News: Anecdotal Poetry?
2012-05-27 21:51:PM ago by jen.spruit
I recently got to know seven people very well, though I’ve yet to meet any of them in the flesh. You see, we took an online poetry class together. We spoke to each other (in poetry) about death, addiction, parenting, sex, jealousy, incompetence, and everything else. These people shared stories with me that we probably couldn’t have talked about face to face, because you don’t just go up to someone and say, “do you remember my drug addicted sister? Well, I was actually just a little bit happy when she was crushed in that car accident, just because it took away all the uncertainty, you know? She wasn’t going to be hanging around outside in winter peeing by my backdoor and asking to sleep in my car and telling me she had to blow this guy for money.” Most people don’t speak about their private experiences and the resulting emotions in this way, especially to the public at large. However, poetry is a fantastic medium for the things we cannot always easily say. In poetry, these stories often take the form of the anecdote.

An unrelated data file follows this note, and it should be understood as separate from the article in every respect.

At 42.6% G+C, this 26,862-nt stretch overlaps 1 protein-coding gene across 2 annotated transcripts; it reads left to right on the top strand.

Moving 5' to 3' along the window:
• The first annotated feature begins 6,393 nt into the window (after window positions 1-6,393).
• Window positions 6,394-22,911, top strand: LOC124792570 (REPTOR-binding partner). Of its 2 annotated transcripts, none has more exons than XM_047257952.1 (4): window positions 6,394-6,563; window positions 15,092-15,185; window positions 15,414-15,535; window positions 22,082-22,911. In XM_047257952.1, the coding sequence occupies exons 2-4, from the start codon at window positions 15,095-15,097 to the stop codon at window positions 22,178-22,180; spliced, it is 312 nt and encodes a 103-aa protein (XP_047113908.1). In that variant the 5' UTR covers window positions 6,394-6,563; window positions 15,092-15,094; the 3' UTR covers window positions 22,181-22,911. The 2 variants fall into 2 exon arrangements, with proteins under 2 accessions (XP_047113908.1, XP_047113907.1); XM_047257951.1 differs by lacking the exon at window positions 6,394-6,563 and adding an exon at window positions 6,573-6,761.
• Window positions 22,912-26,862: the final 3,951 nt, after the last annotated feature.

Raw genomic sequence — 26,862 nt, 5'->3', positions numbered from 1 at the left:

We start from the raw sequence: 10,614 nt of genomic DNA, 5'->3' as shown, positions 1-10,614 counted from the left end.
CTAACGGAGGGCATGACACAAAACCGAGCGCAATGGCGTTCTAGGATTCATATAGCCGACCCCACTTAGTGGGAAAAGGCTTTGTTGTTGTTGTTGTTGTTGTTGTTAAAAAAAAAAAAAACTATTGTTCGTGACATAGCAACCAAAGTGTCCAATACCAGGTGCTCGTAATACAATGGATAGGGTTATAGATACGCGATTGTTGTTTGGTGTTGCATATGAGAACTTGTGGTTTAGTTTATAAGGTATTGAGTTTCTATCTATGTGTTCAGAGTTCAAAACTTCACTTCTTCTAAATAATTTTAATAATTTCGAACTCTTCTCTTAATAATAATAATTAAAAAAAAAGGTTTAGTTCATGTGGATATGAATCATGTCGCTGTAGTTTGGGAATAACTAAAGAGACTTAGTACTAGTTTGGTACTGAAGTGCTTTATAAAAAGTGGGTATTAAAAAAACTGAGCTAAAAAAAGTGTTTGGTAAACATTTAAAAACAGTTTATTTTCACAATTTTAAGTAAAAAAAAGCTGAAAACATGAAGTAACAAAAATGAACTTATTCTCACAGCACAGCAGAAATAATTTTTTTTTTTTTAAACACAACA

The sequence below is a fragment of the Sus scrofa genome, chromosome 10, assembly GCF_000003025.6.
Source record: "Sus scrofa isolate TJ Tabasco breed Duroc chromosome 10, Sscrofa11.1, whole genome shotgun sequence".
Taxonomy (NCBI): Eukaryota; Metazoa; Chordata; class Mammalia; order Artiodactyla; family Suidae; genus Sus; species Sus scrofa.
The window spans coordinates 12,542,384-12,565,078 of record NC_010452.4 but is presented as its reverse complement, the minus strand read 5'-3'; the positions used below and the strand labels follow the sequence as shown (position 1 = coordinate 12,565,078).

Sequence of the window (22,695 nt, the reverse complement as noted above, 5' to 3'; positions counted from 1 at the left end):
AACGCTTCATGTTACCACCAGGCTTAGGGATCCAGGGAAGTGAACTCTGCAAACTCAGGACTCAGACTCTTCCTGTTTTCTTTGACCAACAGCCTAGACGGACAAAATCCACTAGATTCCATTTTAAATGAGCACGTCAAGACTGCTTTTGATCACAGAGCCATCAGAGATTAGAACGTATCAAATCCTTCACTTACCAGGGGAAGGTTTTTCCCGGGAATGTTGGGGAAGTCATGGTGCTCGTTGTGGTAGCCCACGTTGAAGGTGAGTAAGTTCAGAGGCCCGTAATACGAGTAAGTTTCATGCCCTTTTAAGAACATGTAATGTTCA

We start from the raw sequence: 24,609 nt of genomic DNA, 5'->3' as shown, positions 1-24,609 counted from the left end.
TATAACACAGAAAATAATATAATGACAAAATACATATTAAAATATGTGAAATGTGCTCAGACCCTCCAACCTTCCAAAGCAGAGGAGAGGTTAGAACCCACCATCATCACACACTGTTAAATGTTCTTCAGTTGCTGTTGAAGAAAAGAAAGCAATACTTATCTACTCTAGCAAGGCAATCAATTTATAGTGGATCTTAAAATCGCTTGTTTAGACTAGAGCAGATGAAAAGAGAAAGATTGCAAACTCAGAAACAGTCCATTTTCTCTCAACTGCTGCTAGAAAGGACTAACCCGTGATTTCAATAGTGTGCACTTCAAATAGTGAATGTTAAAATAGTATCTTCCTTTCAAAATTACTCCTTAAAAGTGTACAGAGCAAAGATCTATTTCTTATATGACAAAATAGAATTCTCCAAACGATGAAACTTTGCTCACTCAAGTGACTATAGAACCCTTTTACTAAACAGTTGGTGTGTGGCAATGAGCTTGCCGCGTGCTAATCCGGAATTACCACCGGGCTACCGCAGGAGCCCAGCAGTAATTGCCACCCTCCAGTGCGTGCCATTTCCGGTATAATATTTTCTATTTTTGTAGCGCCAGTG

Ted Kooser argues that the anecdote has become increasingly popular in the poetry of the last thirty years or so. Do we like these little stories? In assuming that the speaker of the poem is the author themselves, don’t we feel just a little bit more connected to someone? The anecdotal form of poetry fits with the confessional nature of our culture, the yes-I-did-that attitude that so many of us share. Yes, perhaps it’s the easy way out, but this stuff works. We want to hear that someone else felt those thoughts we couldn’t voice, or cared about this thing we thought no one else did. It’s comforting to know that we aren’t alone.
Is it art, or is it narcissism? Both are equally possible outcomes, but good poetry rises above the simple anecdote and includes the reader in a larger purpose. Like pornography, you know it when you see it.